Generally speaking, the bill would provide for the assumption by the Government of one-half of the cost of education of eligible veterans and for the payment to such veterans of an appropriate allowance to cover subsistence, supplies, and equipment. It is felt that requiring the veteran to pay a part of the cost of education is desirable in that it would result in the veteran's having a stake in securing education, would be an incentive to the veteran to see that the charges made were fair and reasonable, and would make the veteran aware of the cost and charges being paid for his education.

The General Accounting Office would recommend, however, that this provision contain also a limitation that the amount authorized to be paid by the Government to an educational institution shall not exceed the amount actually paid by the veteran student. It is believed that such a limitation is desirable to insure that the Government will be required to assume an obligation to educational institutions only in those instances where a veteran is required to pay for his education and that consideration will be given to scholarships, grants, or similar forms of educational aid.

As heretofore indicated the bill has been drafted with a view to eliminating many of the abuses found to exist in the present program. However, the General Accounting Office feels that the bill could be materially strengthened in that regard. In a report to this committee dated September 17, 1951, specific recommendations have been made which, it is felt, will accomplish this result.

Senator HILL. I have that letter dated September 17 addressed to Chairman Murray by the Comptroller General. I think without objection that letter ought to go in the record at the conclusion of your remarks.

Mr. ECKERT. I would appreciate that, Mr. Chairman.

These recommendations are based upon the findings of the General Accounting Office, through its audit and investigative activities, with respect to the operations of the present program, as compiled in a report of survey of the program, a copy of which was furnished to this committee July 20, 1951.

Senator HILL. Has that been printed ?
Mr. COBURN. Yes.
Mr. ECKERT. It is the House committee print.

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Senator HILL. If that is so I do not know whether it would be necessary for another reprint.

Mr. ECKERT. Among the recommendations of the General Accounting Office is one to strengthen the program by placing definite requirements on the State approval agencies as to the qualification of schools within their respective States.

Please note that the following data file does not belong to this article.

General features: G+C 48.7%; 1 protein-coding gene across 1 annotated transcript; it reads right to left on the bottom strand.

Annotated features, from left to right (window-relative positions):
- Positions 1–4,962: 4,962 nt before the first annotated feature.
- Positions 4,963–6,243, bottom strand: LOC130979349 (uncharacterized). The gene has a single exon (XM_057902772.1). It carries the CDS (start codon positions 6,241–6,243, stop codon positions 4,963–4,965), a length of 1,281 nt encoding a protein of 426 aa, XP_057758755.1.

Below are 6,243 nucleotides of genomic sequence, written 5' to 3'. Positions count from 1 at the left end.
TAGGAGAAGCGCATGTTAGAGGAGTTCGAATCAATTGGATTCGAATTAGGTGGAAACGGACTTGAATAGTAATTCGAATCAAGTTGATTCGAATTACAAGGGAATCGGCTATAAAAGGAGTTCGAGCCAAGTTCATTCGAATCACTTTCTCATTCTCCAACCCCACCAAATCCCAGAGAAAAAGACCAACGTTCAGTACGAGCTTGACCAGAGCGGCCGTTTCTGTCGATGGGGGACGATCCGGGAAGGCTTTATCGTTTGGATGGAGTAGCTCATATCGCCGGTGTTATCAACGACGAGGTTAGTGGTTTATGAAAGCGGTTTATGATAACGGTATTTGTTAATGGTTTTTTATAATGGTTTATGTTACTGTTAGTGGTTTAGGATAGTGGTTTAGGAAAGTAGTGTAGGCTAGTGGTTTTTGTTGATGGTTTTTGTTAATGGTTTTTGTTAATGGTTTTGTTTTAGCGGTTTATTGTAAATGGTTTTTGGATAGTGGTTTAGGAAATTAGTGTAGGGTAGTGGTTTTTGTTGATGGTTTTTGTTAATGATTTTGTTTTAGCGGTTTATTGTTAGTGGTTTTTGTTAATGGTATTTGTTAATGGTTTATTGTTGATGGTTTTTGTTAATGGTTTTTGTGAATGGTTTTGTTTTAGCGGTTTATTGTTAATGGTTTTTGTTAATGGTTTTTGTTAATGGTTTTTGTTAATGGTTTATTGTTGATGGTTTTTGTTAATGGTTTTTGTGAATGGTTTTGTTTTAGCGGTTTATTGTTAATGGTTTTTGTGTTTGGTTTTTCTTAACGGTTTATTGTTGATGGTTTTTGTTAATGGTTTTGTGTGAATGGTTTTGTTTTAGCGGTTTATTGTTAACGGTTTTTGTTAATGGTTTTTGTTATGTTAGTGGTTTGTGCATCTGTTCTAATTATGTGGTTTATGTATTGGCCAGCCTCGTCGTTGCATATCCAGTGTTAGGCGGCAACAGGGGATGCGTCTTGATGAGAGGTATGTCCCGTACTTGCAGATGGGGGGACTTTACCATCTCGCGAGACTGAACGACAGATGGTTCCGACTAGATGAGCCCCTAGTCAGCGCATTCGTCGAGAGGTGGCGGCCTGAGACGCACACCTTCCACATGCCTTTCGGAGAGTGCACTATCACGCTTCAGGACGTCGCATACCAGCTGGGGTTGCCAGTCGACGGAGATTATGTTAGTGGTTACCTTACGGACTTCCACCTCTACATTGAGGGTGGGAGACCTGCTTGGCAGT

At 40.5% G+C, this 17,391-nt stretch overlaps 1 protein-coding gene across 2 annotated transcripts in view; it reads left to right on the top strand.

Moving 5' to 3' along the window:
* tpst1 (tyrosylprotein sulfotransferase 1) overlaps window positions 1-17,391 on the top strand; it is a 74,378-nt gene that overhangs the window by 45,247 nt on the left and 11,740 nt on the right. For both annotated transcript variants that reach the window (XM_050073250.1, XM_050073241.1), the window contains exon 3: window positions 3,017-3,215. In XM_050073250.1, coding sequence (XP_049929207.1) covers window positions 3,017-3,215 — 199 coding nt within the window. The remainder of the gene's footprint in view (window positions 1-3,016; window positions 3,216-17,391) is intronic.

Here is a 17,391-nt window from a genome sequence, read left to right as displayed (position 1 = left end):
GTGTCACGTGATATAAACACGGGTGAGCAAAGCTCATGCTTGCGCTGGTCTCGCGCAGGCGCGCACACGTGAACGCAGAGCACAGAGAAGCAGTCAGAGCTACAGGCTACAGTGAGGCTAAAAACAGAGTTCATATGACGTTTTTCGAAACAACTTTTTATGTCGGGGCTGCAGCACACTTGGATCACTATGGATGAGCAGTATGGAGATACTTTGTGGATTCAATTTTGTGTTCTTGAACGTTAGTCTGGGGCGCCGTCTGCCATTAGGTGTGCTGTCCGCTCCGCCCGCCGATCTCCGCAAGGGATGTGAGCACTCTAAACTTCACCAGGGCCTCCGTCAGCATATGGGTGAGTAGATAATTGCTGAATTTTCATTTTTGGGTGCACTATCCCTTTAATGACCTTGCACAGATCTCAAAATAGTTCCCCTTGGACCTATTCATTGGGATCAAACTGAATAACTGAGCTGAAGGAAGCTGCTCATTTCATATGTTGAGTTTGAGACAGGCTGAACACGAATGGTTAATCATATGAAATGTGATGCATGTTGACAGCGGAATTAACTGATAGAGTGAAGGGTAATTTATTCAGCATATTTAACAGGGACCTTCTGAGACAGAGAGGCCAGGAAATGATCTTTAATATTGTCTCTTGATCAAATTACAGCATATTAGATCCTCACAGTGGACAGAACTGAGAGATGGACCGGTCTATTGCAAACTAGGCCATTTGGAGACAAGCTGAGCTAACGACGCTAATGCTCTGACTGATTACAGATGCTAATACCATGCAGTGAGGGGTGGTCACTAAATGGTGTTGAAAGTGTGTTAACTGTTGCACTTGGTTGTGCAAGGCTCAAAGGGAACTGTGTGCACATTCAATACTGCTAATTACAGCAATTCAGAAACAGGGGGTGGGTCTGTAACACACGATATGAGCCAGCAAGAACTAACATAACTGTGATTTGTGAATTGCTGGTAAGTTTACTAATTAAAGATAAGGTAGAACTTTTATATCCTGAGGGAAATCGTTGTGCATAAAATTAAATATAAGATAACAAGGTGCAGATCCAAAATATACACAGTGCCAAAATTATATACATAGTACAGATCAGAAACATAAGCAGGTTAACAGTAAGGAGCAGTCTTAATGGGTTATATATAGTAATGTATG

Senator HILL. You would write those requirements into the statute!

Mr. ECKERT. Yes, sir. We would not write the specific requirements, but we would write the duties of the State approval agency, as to what they would have to certify. In other words, we do not imply there that the Government would set the educational standards, but only that the State would certify that they have properly set the standards and have inspected the premises of the schools to insure that they are adequately equipped to give a course of instruction.

Senator HILL. Yes.

Mr. ECKERT. Experience under the existing program has shown that State approval of educational institutions has in many instances been no more than a rubber-stamp process.

Senator HILL. Let me ask you, how do you account for that? It happens that in my State of Alabama we had a fine man as head of this program, Dr. Elbert Norton, and he had with him Dr. Robert Cammack, who was in charge of the vocational education section of the department. We had none of this in Alabama. They went about this matter in a very serious way and did a fine job.

How do you account for the fact that the State educational agencies did not meet the responsibility imposed on them in a matter of this kind ?

Mr. ECKERT. Well, I think, Senator, to answer your question generally that at the instance of this program many of the States did not have approval agencies as such in their States, and if they did it involved only higher education and did not reach down into the many other types of schools.

Also I think that the States have not had the facilities or have not had the funds appropriated within their States to insure an adequate staff for these approval agencies.

Senator HILL. I believe, too, in the beginning there was a question, was there not, about whether these State educational agencies would be the approval agencies? Was there not some disagreement there between the Veterans' Administration and the States as to who the Veterans' Administration would have or would recognize or how much they would rely on the State education agencies in that matter?

Nr. ECKERT. I cannot recall. There may have been at the beginning of the program, Mr. Chairman. .

Senator HILL. Is that true, Mr. Smith?

Mr. SMITH. I think it was considered at the time of the original legislation.

Senator Hill. The original legislation, that sort of set the pattern for this thing!

Mr. SMITH. That is right.

Senator Ives. Do you know of any delinquency on the part of the educational set-up in New York State in connection with this program?

Mr. MATCHETT. New York State was clean as far as our survey shows.